Tough, Self-Healing Silicone Materials
Siloxane- and organosiloxane-based materials (collectively termed "silicones") are ubiquitous in commercially available goods and high technology applications, often in the form of oils, rubbers, resins, and hard solids. Their general usefulness is due to their broad and tunable range of beneficial properties, such as their low dielectric constant, high thermomechanical stability, high biocompatibility, high optical transparency, and controllable hardness, porosity, and hydrophilicity. Moreover, silicones can be synthesized via low temperature processes that allow facile incorporation of organic components and molecular additives.
University of California researchers have developed novel silicone materials that further extend the range of beneficial properties that are controllable. In particular, the novel UC method of vulcanizing/curing silicones introduces cross-linking agents that efficiently disperse fracture energy in response to stress and that are capable of self-healing after yielding to rupture or deformation. Cross-links in the UC silicones will reform after being broken by thermal or mechanical forces, but still provide excellent tear-resistance. Another interesting property of the UC silicones, in contrast to existing silicone materials, is that they can be processed into new shapes even after being cured.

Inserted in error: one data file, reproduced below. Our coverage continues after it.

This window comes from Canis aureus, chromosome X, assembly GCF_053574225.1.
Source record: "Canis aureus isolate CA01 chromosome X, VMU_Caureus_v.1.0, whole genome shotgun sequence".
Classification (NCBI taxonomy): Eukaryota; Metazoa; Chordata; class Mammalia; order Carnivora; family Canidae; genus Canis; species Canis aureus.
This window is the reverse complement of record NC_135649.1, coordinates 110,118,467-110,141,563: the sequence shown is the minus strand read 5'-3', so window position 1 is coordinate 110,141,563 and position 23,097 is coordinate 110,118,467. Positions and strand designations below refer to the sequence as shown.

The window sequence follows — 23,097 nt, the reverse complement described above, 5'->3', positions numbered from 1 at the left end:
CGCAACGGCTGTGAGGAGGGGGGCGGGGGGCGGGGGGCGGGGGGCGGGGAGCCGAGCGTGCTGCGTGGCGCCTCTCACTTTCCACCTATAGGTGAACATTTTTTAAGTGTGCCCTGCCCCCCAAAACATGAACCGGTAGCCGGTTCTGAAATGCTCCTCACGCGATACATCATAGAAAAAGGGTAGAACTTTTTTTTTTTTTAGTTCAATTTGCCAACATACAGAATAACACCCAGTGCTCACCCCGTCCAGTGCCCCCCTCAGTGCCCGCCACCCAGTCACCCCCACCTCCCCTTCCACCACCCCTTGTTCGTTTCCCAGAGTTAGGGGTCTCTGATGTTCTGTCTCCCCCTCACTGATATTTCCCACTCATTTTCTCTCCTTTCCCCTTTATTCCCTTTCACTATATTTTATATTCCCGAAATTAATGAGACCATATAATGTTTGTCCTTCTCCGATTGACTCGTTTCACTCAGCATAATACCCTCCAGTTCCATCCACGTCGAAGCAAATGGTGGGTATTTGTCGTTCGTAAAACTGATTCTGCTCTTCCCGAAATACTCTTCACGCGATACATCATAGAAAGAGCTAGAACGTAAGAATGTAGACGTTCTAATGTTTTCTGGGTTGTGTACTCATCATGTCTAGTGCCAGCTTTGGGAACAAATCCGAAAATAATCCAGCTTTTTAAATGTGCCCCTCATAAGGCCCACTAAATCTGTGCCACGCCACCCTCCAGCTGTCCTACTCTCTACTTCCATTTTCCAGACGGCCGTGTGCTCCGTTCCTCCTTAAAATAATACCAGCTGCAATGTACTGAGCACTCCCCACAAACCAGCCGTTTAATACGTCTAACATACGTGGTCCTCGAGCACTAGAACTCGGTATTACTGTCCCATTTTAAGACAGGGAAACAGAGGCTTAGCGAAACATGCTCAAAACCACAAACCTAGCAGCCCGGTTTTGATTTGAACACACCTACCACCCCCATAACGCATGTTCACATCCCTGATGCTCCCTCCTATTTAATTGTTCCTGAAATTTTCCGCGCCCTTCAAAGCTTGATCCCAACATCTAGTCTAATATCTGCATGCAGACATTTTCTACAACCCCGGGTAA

Because of these unique properties, UC silicones will likely offer improved performance and longevity for many new and existing silicone applications. Such applications might include advanced marine or biomedical adhesives, lightweight armors, protective, and/or decorative coatings, thermal insulators, optical and electronic components, satellites, and biomedical devices. Another important potential application of UC silicones involves physically or chemically responsive matrices for supporting other organic or inorganic components via dissolution, encapsulation, and/or covalent tethering.
US 6,783,709 [MORE INFO
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